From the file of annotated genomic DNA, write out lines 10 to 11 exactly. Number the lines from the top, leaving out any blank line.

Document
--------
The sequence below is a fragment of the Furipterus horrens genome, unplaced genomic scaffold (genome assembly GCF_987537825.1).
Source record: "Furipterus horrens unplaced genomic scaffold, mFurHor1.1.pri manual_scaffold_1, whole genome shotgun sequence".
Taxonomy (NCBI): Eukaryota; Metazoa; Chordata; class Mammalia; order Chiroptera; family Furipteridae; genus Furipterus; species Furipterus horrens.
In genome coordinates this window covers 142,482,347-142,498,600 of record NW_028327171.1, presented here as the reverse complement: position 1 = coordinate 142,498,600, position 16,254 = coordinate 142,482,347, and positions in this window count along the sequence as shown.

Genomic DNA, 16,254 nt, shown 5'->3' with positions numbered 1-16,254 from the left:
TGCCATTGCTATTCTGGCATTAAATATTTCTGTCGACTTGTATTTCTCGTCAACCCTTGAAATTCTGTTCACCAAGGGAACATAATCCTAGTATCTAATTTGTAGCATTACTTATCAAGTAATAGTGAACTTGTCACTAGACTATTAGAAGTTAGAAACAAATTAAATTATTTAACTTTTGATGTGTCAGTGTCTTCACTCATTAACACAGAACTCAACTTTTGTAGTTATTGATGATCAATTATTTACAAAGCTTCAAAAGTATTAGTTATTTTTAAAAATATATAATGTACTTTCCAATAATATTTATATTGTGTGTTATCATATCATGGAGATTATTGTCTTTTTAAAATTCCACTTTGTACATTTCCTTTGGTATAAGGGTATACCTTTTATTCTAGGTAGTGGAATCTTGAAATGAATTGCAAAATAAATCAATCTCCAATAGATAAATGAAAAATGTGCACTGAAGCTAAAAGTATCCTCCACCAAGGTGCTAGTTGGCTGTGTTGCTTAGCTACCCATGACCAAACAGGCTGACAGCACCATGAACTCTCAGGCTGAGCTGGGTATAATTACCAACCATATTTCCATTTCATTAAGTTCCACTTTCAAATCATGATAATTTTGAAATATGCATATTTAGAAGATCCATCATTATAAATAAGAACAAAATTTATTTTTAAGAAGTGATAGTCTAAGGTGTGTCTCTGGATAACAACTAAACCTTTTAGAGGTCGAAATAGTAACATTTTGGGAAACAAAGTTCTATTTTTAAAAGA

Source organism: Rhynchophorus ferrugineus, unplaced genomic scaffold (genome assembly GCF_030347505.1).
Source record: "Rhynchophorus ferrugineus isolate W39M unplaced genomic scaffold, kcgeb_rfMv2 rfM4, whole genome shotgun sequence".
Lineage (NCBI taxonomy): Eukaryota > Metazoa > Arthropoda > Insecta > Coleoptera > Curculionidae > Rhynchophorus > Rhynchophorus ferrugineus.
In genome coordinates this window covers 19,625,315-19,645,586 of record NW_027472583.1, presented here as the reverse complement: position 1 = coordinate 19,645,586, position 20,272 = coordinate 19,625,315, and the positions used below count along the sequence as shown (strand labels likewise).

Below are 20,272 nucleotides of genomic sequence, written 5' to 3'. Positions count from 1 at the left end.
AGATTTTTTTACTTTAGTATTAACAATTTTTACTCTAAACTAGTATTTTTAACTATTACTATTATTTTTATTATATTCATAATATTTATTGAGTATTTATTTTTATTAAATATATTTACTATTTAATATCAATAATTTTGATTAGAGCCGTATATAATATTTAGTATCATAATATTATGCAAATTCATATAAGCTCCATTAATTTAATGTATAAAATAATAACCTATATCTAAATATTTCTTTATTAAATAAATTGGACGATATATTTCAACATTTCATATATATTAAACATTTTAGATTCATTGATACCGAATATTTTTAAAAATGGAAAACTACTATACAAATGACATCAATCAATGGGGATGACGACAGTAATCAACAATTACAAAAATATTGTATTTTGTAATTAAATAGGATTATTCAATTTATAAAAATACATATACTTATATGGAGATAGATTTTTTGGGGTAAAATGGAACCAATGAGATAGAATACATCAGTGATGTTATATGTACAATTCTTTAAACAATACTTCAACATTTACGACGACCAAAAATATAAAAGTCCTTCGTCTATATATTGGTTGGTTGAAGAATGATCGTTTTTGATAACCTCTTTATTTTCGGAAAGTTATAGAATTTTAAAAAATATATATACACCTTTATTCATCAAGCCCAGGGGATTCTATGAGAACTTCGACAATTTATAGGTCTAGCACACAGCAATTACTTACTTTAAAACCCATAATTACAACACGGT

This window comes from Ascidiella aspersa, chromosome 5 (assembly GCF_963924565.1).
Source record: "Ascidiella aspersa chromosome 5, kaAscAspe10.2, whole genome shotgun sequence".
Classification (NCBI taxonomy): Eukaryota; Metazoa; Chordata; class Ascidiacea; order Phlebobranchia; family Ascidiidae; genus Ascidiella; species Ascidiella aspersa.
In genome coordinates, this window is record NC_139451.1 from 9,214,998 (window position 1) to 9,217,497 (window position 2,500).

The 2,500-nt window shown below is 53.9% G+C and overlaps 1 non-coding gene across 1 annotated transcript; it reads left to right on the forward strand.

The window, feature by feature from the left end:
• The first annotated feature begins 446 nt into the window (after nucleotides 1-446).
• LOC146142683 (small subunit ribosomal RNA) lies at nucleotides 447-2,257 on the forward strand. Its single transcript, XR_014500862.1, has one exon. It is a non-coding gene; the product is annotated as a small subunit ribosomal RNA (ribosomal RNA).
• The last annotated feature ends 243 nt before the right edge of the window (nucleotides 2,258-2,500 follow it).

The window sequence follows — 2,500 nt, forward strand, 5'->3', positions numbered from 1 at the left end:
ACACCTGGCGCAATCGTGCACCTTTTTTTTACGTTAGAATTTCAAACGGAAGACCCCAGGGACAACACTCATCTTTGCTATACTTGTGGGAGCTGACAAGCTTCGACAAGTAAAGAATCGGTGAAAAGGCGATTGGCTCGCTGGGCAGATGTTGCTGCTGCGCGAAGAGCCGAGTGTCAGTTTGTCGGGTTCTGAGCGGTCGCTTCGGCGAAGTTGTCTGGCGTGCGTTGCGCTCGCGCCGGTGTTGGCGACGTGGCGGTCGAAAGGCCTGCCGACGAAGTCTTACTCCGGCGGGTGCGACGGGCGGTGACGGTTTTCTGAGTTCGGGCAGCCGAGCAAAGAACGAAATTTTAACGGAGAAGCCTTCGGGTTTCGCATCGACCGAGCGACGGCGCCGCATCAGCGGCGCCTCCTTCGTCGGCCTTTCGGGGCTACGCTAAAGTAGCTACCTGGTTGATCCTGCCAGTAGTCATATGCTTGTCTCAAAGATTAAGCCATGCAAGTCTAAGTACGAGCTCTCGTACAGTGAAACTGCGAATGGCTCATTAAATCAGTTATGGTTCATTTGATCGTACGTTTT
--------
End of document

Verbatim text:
In genome coordinates this window covers 19,625,315-19,645,586 of record NW_027472583.1, presented here as the reverse complement: position 1 = coordinate 19,645,586, position 20,272 = coordinate 19,625,315, and the positions used below count along the sequence as shown (strand labels likewise).

Below are 20,272 nucleotides of genomic sequence, written 5' to 3'. Positions count from 1 at the left end.